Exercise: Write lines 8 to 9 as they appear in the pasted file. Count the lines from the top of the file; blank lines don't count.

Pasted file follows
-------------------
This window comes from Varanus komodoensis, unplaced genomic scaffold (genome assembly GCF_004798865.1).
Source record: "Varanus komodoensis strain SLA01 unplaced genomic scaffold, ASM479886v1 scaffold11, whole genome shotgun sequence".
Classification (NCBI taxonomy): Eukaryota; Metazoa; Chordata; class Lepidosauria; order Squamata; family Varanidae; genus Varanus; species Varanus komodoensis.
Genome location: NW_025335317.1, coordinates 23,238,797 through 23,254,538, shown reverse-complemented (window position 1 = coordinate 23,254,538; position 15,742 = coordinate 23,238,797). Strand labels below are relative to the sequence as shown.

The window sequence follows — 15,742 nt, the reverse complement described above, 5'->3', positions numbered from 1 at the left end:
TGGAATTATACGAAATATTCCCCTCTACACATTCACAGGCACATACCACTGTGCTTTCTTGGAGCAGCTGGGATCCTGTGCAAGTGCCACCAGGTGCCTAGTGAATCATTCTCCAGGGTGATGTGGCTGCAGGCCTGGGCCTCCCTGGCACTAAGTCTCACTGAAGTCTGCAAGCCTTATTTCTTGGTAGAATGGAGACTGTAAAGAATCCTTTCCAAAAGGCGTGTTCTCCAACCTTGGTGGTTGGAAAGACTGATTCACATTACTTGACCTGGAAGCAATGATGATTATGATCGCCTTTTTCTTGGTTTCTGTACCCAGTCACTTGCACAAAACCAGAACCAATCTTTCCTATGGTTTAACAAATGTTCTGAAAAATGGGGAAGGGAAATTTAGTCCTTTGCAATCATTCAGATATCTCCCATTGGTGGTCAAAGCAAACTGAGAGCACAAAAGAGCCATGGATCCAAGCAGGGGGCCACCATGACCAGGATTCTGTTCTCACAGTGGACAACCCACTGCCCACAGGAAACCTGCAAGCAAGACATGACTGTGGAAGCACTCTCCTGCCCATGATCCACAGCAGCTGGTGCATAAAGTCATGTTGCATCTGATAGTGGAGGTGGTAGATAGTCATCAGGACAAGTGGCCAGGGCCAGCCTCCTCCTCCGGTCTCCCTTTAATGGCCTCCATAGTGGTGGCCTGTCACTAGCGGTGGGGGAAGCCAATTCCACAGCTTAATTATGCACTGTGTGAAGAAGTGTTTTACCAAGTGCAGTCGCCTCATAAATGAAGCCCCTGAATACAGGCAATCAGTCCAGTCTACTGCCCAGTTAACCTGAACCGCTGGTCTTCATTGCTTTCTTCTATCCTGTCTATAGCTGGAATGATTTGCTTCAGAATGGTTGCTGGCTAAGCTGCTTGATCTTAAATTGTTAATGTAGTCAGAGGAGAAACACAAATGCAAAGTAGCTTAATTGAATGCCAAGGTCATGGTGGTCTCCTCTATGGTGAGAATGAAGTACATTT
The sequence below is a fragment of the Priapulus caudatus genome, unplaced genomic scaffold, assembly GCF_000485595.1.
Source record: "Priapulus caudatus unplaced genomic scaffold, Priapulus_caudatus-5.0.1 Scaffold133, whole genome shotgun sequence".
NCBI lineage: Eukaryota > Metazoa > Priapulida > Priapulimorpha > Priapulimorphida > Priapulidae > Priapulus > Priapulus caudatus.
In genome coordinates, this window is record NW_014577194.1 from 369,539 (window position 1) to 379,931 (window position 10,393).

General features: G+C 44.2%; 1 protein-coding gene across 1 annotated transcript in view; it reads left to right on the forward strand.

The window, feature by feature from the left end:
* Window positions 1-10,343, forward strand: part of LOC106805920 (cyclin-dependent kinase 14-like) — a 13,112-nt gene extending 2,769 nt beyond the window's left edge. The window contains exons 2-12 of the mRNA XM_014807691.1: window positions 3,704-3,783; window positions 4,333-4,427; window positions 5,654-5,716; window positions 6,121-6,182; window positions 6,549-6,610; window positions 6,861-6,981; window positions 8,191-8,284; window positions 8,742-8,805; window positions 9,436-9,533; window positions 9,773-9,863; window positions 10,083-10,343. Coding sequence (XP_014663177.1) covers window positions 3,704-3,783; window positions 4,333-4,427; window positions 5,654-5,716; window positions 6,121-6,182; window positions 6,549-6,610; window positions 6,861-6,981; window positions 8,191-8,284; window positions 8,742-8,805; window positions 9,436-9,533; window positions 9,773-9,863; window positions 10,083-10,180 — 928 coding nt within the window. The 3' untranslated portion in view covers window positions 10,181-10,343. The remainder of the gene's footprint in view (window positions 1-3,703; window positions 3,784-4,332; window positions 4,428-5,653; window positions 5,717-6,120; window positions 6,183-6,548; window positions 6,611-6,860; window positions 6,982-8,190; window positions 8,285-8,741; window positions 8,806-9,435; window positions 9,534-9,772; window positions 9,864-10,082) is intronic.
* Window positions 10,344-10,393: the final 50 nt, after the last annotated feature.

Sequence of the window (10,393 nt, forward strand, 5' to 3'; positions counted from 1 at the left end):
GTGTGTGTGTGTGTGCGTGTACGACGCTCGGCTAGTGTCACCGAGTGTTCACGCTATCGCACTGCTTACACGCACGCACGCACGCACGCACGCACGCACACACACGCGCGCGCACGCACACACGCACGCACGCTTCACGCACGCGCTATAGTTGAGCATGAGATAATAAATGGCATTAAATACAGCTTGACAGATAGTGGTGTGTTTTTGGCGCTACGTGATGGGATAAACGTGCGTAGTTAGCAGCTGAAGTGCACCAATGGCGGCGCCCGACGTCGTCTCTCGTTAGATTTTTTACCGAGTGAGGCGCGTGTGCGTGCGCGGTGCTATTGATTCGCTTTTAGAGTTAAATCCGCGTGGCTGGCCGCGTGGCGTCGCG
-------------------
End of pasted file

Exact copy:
Source record: "Priapulus caudatus unplaced genomic scaffold, Priapulus_caudatus-5.0.1 Scaffold133, whole genome shotgun sequence".
NCBI lineage: Eukaryota > Metazoa > Priapulida > Priapulimorpha > Priapulimorphida > Priapulidae > Priapulus > Priapulus caudatus.